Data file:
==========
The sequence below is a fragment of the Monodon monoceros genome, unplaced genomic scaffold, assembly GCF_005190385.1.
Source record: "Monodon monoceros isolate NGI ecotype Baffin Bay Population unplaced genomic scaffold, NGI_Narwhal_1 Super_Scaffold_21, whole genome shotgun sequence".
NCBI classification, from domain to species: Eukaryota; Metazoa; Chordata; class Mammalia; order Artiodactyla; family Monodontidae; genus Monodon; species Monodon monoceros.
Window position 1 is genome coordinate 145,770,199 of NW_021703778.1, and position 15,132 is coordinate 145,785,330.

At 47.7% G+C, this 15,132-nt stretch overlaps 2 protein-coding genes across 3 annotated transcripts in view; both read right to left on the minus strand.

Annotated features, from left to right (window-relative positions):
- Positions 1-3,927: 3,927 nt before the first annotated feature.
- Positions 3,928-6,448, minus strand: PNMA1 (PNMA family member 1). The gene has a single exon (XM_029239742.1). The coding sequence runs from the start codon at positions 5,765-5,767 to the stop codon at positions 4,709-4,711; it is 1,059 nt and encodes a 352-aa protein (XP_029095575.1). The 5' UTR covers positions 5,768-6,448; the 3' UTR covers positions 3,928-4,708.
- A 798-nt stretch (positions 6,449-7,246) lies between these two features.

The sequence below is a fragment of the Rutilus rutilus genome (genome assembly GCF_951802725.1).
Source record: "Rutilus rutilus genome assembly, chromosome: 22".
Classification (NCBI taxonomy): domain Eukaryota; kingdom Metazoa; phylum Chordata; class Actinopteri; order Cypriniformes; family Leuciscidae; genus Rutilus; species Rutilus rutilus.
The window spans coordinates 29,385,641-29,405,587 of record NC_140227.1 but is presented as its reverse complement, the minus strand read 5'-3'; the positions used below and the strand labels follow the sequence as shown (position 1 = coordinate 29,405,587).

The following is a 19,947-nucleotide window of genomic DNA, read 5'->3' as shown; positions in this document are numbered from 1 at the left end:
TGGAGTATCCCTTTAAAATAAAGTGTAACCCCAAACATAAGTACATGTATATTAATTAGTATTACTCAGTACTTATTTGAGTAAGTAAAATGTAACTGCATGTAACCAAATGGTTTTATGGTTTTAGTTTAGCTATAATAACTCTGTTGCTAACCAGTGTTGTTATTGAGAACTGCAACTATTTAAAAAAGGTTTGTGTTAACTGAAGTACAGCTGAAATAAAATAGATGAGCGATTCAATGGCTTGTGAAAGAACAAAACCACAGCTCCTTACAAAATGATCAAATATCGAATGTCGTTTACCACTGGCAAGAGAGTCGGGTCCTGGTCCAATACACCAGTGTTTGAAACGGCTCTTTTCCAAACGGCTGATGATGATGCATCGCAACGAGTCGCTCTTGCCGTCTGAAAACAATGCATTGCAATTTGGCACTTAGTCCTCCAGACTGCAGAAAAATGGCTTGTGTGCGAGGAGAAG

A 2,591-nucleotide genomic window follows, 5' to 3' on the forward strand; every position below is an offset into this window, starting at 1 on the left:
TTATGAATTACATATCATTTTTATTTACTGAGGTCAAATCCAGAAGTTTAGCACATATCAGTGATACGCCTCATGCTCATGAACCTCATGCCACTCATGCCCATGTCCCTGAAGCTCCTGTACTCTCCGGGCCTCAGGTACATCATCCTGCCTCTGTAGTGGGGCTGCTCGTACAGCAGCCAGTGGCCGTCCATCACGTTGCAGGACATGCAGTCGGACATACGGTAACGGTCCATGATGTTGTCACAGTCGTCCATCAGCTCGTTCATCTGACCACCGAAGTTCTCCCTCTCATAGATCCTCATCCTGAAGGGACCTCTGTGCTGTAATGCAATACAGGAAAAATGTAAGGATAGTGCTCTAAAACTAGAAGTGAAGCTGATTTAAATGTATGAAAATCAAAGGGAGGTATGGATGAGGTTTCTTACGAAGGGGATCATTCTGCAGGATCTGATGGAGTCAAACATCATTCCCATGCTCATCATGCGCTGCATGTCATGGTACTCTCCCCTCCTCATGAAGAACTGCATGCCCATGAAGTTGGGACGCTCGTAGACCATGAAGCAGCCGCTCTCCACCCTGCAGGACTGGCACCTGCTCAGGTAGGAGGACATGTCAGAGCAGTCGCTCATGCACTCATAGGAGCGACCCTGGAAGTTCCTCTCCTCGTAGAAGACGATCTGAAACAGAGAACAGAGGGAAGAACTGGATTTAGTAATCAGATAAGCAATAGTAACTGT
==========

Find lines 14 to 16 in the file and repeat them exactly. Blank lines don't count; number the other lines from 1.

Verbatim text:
The following is a 19,947-nucleotide window of genomic DNA, read 5'->3' as shown; positions in this document are numbered from 1 at the left end:
TGGAGTATCCCTTTAAAATAAAGTGTAACCCCAAACATAAGTACATGTATATTAATTAGTATTACTCAGTACTTATTTGAGTAAGTAAAATGTAACTGCATGTAACCAAATGGTTTTATGGTTTTAGTTTAGCTATAATAACTCTGTTGCTAACCAGTGTTGTTATTGAGAACTGCAACTATTTAAAAAAGGTTTGTGTTAACTGAAGTACAGCTGAAATAAAATAGATGAGCGATTCAATGGCTTGTGAAAGAACAAAACCACAGCTCCTTACAAAATGATCAAATATCGAATGTCGTTTACCACTGGCAAGAGAGTCGGGTCCTGGTCCAATACACCAGTGTTTGAAACGGCTCTTTTCCAAACGGCTGATGATGATGCATCGCAACGAGTCGCTCTTGCCGTCTGAAAACAATGCATTGCAATTTGGCACTTAGTCCTCCAGACTGCAGAAAAATGGCTTGTGTGCGAGGAGAAG

A 2,591-nucleotide genomic window follows, 5' to 3' on the forward strand; every position below is an offset into this window, starting at 1 on the left: